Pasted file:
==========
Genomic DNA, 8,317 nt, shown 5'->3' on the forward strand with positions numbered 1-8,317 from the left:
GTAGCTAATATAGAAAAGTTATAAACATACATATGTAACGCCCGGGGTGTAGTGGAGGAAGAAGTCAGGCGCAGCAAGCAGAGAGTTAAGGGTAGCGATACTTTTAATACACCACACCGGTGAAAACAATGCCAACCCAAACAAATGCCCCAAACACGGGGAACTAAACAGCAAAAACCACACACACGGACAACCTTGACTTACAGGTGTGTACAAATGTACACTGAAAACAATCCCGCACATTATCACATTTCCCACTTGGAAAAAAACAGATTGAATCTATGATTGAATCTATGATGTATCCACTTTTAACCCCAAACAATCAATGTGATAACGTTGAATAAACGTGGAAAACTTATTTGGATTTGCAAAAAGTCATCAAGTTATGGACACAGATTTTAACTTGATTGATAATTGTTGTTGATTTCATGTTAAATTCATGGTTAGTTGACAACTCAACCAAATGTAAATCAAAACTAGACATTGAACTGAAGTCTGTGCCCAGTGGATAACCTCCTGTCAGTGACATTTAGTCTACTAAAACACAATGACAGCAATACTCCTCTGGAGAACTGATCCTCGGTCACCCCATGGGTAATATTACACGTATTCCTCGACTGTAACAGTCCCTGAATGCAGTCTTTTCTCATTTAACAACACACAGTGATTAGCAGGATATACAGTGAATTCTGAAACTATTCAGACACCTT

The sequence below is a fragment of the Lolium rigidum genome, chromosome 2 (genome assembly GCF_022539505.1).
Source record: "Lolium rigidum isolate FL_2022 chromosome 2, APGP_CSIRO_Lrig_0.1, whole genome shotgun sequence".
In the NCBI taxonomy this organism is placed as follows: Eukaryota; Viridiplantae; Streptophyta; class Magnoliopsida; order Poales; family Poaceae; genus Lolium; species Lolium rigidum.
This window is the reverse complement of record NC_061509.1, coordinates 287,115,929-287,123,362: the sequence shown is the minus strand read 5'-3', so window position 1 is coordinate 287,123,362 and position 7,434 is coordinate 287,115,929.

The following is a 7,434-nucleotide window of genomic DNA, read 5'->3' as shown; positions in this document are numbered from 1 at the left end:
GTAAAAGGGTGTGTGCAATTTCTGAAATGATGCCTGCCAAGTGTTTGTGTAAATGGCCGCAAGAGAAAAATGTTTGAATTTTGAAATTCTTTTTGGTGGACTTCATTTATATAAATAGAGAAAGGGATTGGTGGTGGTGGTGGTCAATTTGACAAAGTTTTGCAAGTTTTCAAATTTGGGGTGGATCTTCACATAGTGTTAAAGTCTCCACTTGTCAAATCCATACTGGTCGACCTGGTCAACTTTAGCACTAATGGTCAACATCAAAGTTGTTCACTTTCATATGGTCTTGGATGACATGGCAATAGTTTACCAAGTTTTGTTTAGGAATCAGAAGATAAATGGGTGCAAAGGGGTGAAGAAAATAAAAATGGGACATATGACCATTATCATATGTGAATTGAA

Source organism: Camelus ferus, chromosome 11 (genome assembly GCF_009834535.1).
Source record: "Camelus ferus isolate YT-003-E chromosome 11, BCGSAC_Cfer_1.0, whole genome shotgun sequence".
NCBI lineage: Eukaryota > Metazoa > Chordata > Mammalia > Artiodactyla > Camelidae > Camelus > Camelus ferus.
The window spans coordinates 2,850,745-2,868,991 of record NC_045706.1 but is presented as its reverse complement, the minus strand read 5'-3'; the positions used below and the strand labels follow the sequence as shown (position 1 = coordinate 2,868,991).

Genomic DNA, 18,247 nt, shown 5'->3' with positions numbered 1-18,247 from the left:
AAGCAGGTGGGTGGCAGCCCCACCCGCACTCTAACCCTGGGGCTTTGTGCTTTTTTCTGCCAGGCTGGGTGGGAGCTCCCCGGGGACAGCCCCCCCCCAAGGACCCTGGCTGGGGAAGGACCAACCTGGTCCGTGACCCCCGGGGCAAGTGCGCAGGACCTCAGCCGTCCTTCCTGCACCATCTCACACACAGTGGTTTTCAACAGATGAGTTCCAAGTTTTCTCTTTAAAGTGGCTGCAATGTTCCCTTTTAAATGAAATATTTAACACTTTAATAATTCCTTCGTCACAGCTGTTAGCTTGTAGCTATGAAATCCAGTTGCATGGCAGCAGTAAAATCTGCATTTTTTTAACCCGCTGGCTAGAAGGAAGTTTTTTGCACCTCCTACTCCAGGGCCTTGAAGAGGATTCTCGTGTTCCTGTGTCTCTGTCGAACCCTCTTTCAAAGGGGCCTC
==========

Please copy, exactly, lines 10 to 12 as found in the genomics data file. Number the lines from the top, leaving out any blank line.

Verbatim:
Source record: "Camelus ferus isolate YT-003-E chromosome 11, BCGSAC_Cfer_1.0, whole genome shotgun sequence".
NCBI lineage: Eukaryota > Metazoa > Chordata > Mammalia > Artiodactyla > Camelidae > Camelus > Camelus ferus.
The window spans coordinates 2,850,745-2,868,991 of record NC_045706.1 but is presented as its reverse complement, the minus strand read 5'-3'; the positions used below and the strand labels follow the sequence as shown (position 1 = coordinate 2,868,991).